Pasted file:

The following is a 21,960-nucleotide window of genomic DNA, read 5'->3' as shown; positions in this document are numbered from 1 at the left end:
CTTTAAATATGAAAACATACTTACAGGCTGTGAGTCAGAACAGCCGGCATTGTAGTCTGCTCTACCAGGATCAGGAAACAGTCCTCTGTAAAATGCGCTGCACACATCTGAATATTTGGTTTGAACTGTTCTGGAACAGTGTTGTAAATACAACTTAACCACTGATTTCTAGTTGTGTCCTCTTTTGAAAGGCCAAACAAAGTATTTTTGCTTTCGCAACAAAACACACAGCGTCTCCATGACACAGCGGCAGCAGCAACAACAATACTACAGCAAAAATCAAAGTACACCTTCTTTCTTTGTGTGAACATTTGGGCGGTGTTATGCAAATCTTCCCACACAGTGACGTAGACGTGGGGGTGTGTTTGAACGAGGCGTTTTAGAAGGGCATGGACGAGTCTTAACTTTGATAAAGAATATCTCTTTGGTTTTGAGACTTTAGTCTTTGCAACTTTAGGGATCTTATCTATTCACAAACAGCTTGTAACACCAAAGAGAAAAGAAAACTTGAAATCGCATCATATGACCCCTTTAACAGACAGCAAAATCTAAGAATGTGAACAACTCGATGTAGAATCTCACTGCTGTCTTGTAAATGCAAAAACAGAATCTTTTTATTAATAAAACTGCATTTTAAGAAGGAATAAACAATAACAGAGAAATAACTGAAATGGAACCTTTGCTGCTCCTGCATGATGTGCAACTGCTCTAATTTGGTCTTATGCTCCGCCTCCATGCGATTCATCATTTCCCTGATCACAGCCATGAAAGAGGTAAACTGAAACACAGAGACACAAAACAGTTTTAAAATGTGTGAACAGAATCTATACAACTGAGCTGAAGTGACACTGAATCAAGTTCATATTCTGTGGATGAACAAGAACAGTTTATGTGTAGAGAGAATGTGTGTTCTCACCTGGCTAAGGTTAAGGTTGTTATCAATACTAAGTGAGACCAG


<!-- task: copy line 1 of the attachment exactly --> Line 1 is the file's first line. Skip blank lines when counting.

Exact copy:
The following is a 21,960-nucleotide window of genomic DNA, read 5'->3' as shown; positions in this document are numbered from 1 at the left end: